post #12 of 52
Quote:
Originally Posted by NewCrunchyDaddy View Post
I originally read that as Clockwork Orange a middle-grade novel, and thought that that was a very ... um ... shall we say "liberal" interpretation of that book.
That reminds me, the Harry Potter stars chose their favorite books for a reading poster and Rupert Grint chose A Clockwork Orange. I guess his selection caused a bit of a stir because parents saw that as him encouraging their kids to read something they wouldn't approve of. I love picking that book off my shelf and reading some of the nonsense conversations and understanding every bit of it.
post #13 of 52
Skeletons at the Feast, Bohjalian

Quote:
Prussian aristocrat Rolf Emmerich and his two elder sons are sent into battle, while his wife flees with their other children and a Scottish POW who has been working on their estate. Before long, they meet up with Uri Singer, a Jewish escapee from an Auschwitz-bound train, who becomes the group's protector. In a parallel story line, hundreds of Jewish women shuffle west on a gruesome death march from a concentration camp
I've read quite a bit of holocaust literature, and there's something about this one that's more brutal than many of the other works...perhaps because Uri has seen the worst of the atrocities and recounts them. Underneath it, though, there is the glimmer of hope that always draws me back to such books. Hard to believe such atrocities exist.
post #14 of 52
Quote:
Originally Posted by NewCrunchyDaddy View Post
I originally read that as Clockwork Orange a middle-grade novel, and thought that that was a very ... um ... shall we say "liberal" interpretation of that book.
post #15 of 52
Quote:
Originally Posted by kangamitroo View Post
subbing & hoping october is a better reading month for me.

looking for novels of the Middle East & North Africa, if you have any suggestions.
I'm reading Snow by the Turkish author Orhan Pamuk right now. So far, so good. I've been told that it's best not to start with his novel "My Name is Red", but I don't know for sure why.
post #16 of 52
Quote:
Originally Posted by cathe View Post
The Clockwork Three by Matthew Kirby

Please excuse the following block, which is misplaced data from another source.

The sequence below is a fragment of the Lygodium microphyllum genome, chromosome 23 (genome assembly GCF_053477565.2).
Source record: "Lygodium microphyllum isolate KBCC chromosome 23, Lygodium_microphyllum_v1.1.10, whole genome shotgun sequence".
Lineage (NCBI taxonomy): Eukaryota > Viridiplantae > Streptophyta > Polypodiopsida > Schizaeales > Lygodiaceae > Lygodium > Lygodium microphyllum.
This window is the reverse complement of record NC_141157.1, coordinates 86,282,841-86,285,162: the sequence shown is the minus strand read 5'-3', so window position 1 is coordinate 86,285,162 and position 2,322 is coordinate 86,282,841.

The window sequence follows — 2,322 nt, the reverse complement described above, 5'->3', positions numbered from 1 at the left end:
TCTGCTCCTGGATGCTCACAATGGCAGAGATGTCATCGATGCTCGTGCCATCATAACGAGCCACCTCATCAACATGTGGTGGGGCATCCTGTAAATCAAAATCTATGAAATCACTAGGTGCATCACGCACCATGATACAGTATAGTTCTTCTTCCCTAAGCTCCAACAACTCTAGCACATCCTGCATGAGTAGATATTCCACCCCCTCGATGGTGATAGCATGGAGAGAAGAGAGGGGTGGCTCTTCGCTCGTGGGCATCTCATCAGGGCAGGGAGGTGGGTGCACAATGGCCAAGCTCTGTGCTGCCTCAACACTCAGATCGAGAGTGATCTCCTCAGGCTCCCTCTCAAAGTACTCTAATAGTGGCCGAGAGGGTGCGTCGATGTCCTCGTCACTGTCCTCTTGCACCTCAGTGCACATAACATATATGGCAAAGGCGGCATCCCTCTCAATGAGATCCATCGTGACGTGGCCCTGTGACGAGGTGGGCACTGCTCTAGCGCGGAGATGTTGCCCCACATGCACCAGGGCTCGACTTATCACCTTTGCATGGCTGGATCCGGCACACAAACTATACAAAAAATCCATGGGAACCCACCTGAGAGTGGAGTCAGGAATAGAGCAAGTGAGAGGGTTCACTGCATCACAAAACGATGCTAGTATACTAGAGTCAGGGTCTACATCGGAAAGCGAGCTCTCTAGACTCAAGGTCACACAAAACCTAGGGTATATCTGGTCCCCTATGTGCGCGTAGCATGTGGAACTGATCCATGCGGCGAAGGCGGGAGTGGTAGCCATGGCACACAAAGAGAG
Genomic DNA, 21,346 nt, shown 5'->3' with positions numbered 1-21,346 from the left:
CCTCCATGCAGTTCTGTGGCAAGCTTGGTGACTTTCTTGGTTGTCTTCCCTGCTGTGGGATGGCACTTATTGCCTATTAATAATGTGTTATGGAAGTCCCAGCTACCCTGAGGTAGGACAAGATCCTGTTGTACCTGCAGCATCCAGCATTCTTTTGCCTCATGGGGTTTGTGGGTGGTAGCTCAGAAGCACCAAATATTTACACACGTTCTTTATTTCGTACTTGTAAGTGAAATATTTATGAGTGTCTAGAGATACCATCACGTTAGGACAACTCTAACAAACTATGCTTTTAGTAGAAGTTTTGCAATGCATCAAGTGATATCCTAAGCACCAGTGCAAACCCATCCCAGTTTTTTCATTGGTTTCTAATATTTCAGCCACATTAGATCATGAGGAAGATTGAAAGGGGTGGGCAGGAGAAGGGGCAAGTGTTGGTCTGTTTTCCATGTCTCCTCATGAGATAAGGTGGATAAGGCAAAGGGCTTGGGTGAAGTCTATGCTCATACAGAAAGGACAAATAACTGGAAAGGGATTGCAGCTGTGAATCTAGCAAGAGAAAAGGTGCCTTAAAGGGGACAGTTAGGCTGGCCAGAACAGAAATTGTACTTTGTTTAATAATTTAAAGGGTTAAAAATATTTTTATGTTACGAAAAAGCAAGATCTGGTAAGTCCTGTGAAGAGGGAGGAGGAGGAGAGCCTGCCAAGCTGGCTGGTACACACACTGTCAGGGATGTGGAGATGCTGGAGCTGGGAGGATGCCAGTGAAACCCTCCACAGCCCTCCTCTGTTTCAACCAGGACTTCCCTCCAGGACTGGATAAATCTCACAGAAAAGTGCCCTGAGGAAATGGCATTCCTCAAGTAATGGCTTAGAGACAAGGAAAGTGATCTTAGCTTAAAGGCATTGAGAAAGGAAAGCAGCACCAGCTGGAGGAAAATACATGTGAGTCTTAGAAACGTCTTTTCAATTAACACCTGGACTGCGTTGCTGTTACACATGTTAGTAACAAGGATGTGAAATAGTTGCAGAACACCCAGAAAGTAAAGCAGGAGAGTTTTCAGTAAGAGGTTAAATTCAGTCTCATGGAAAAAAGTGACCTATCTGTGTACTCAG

LOVED this middle-grade novel. Great characters, lots of suspense. Very enjoyable.
Cool, thanks Cathe. I'm gonna put it on hold as soon as there is space on my library account.
post #17 of 52
Sacred Scars by Kathleen Duey

This is the sequel to Skin Hunger which I read a few weeks ago. This was also good -- it dragged just a bit in the middle for me but really picked up at the end and I can't wait to find out what happens in book 3.
post #18 of 52
Stand by Debbie Williamson

Memoir of a women who was raped as a young girl and in an abusive marriage as an adult. While the book could have used some editing and proof-reading, it was very moving.
post #19 of 52
post #20 of 52
I'll have to come back to do my numbers.

A Northern Light by Jennifer Connelly

Enjoyable read about early 20th century rural life in New York state, told from the perspective of a very smart young woman who would love to go to college, but she's the oldest of 4 or 5 kids and her mom has passed away, so she's stuck at home helping run the house while her dad does the farming and logging required to keep everyone fed. Not as depressing as it sounds.

Dreamers of the Day by Mary Doria Russell

An older single American woman after the influenza epidemic of the early 1900's kills her entire family decides to travel to the middle east. She spends months there and ends up hobnobbing with Lawrence of Arabia, Gertrude Bell, and Winston Churchill. They are all there mapping out the borders of the Middle East after WWI. Fascinating.